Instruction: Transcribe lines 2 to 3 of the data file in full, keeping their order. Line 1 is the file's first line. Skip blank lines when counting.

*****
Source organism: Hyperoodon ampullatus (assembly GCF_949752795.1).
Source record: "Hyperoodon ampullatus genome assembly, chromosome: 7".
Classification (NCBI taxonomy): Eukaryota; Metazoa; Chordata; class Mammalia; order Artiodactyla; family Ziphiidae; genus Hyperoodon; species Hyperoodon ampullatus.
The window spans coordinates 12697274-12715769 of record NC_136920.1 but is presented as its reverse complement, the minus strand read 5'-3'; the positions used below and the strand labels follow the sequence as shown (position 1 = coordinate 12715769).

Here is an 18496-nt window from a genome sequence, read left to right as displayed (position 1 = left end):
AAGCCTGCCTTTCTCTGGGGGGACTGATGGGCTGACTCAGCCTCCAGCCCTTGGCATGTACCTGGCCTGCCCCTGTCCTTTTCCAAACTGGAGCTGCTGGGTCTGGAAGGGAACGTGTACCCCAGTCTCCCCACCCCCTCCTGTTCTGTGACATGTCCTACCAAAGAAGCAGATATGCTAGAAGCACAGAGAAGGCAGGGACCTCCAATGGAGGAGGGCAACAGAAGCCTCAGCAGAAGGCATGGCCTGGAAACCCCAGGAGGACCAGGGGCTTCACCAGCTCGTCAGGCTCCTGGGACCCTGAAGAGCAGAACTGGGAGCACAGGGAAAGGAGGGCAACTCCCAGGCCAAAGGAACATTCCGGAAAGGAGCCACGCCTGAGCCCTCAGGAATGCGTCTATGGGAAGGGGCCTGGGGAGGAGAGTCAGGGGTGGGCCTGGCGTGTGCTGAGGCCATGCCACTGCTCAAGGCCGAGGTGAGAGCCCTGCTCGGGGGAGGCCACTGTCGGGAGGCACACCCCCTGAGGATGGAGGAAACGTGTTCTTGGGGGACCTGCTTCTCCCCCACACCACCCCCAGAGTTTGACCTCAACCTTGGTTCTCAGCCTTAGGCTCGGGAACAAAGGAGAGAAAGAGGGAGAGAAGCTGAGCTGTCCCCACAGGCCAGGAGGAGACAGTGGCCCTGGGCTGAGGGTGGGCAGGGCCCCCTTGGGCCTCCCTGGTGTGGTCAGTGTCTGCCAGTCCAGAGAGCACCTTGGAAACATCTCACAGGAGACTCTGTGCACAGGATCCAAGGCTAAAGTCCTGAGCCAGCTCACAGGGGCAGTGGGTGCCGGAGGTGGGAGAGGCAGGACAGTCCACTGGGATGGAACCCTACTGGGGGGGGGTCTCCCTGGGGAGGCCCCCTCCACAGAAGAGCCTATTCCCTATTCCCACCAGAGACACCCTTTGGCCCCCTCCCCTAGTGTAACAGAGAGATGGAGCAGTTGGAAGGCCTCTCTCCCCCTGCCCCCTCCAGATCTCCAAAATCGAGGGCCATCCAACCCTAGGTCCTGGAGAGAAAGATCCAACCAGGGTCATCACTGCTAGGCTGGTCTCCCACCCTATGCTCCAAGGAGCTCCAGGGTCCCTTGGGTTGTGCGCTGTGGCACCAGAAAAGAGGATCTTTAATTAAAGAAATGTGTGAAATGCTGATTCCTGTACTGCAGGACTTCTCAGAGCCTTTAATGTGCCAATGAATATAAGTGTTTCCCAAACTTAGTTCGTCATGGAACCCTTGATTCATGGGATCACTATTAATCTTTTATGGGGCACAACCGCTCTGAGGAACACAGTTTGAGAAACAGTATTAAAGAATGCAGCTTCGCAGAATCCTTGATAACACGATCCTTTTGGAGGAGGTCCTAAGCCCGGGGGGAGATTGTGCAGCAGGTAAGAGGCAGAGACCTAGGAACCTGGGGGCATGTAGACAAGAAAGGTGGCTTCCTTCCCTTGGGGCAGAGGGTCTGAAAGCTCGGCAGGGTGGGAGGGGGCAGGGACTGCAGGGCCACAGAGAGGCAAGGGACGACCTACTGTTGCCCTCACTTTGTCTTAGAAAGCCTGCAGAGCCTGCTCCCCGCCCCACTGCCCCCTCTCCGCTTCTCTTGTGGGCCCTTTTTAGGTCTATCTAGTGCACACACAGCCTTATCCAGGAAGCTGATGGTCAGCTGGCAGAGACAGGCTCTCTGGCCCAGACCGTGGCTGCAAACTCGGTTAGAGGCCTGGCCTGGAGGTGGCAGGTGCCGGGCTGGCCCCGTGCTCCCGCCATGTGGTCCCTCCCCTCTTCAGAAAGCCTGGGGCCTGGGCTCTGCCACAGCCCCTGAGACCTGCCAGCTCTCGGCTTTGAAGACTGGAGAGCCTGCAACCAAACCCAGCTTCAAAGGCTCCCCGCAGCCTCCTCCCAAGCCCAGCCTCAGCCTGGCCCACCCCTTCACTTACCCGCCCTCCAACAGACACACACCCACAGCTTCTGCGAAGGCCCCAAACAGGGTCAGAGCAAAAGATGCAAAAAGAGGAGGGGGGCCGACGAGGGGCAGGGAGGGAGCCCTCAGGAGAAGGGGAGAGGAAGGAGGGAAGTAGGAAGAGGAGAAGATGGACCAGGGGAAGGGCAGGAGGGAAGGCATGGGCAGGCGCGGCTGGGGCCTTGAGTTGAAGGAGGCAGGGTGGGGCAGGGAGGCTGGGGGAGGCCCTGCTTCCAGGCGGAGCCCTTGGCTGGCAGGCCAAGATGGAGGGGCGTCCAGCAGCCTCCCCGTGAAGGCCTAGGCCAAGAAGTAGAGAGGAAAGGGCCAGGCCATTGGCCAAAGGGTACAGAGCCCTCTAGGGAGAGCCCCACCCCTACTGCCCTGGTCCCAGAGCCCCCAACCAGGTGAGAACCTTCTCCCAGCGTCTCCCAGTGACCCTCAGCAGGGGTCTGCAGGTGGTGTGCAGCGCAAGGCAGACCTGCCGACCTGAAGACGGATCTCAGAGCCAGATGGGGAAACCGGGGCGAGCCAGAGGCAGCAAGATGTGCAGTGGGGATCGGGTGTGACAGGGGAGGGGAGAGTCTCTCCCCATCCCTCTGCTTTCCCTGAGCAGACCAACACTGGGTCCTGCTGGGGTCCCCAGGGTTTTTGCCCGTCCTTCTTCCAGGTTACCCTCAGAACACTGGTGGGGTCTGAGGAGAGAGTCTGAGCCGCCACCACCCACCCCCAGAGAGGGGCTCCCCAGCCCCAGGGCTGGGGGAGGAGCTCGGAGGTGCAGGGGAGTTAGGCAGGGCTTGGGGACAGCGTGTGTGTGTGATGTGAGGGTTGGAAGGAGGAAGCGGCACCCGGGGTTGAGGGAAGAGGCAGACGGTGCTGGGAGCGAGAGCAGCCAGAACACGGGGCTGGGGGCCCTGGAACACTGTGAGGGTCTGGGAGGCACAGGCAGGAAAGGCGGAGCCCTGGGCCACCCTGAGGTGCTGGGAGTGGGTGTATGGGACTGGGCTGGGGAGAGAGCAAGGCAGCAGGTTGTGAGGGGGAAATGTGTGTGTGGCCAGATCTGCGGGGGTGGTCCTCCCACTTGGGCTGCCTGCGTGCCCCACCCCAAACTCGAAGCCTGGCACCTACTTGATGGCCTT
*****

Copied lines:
Source record: "Hyperoodon ampullatus genome assembly, chromosome: 7".
Classification (NCBI taxonomy): Eukaryota; Metazoa; Chordata; class Mammalia; order Artiodactyla; family Ziphiidae; genus Hyperoodon; species Hyperoodon ampullatus.